Phytoparasitica (2001) 29, 245-246

From Pestinfo-Wiki
Jump to: navigation, search

Judith Lichtenzveig, S. Abbo and D. Shtienberg (2001)
Ascochyta blight resistance in chickpea is controlled by one major gene
Phytoparasitica 29 (3), 245-246
22nd Congress of the Israeli Phytopathological Society, February 12-13, 2001, Bet Dagan, Israel, lecture
Abstract: Ascochyta blight, caused by the pathogenic fungus Didymella rabiei, is the most devastating and widespread disease of chickpea in Israel. The fungus attacks all the aerial parts of the plant and a severe ascochyta blight epidemic may result in total loss of the yield. The most effective way to manage the disease is to use resistant cultivars. There are varieties, like the Israeli cv. 'Bulgarit', with a high level of field resistance, and varieties with partial field resistance, such as cv. 'Hadas'. Controversial conclusions were published concerning the inheritance of chickpea resistance to D. rabiei. In our opinion the reason for the controversy is that those studies, without exception, were based on analyses of variances of non-parametric scales. The objective of this project was to study the chickpea resistance to D. rabiei while using quantitative tools. In this work, two reciprocal F3 and F4 populations were used; the populations originated from a cross between the partially resistant cv. Hadas and the Ethiopian susceptible line ICC5810. The populations and parental lines were tested in the field under either natural infection or artificial infection with local isolates. Disease severity (percent of infected leaf area) was scored for each plant several times during the season and the data were used to calculate the area under the disease progress curve (AUDPC) for each plant. For all the populations, the phenotype distribution was significantly different from a normal distribution. The heritability values were around 0.7 for the F3 populations and around 0.6 for the F4 populations. The sibling segregation, for all populations, showed that one major gene and a number of minor genes control the chickpea response to D. rabiei.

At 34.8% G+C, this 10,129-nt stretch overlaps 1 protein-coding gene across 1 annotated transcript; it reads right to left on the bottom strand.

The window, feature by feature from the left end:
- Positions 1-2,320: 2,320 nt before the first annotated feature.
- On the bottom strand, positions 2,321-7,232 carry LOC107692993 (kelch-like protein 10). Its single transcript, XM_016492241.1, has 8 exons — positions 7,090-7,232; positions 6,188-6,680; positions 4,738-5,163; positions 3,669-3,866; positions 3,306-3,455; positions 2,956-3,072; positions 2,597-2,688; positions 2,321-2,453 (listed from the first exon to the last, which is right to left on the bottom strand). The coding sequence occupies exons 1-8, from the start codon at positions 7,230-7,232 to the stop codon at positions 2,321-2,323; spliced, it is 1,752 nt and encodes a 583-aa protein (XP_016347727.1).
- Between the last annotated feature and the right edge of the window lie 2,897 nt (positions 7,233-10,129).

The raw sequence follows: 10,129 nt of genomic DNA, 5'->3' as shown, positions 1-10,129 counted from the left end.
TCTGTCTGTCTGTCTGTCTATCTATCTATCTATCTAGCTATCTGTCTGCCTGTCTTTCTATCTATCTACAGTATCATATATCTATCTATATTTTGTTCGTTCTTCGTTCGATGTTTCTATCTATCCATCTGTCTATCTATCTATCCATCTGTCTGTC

(The abstract is excluded from the Creative Commons licence and has been copied with permission by the publisher.)
Database assignments for author(s): Shahal Abbo, D. Shtienberg

Research topic(s) for pests/diseases/weeds:
resistance/tolerance/defence of host

Pest and/or beneficial records:

Beneficial Pest/Disease/Weed Crop/Product Country Quarant.

Ascochyta rabiei Chickpea (Cicer arietinum) Israel